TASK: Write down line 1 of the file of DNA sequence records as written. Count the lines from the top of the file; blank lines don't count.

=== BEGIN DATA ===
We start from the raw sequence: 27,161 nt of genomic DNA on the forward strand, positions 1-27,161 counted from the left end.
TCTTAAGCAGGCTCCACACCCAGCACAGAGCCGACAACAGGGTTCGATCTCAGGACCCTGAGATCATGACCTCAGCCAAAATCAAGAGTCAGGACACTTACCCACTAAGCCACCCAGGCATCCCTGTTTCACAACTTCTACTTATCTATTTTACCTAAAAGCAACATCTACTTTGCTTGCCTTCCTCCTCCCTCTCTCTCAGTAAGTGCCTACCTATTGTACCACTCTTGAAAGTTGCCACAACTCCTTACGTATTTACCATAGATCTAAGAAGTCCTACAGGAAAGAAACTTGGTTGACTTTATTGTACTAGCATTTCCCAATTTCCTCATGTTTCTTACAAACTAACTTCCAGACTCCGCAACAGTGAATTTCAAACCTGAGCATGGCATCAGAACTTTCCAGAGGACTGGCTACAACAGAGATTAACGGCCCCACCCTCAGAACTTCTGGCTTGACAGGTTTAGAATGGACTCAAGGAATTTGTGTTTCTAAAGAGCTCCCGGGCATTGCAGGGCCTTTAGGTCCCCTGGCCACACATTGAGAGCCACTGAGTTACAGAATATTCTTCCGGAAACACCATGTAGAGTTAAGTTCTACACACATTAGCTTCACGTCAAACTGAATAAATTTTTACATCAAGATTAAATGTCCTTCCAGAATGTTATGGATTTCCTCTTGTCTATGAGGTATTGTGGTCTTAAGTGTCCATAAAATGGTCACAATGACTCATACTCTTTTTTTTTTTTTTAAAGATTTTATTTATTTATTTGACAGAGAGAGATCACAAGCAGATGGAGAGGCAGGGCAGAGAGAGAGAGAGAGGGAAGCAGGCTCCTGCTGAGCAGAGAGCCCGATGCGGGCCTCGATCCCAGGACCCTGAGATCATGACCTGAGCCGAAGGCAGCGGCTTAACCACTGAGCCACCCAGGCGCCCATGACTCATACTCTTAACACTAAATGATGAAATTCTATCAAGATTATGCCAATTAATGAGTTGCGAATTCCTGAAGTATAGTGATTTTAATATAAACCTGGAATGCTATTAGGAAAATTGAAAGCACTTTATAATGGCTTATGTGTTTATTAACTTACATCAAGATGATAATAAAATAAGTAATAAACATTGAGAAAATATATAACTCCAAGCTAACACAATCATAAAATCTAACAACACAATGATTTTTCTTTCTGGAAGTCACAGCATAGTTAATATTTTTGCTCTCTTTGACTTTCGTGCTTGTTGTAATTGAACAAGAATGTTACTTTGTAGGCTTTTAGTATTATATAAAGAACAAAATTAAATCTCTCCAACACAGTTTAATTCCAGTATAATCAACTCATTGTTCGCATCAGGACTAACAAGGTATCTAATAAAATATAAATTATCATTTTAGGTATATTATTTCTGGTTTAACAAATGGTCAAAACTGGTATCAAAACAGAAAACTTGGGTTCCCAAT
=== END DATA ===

We start from the raw sequence: 27,161 nt of genomic DNA on the forward strand, positions 1-27,161 counted from the left end.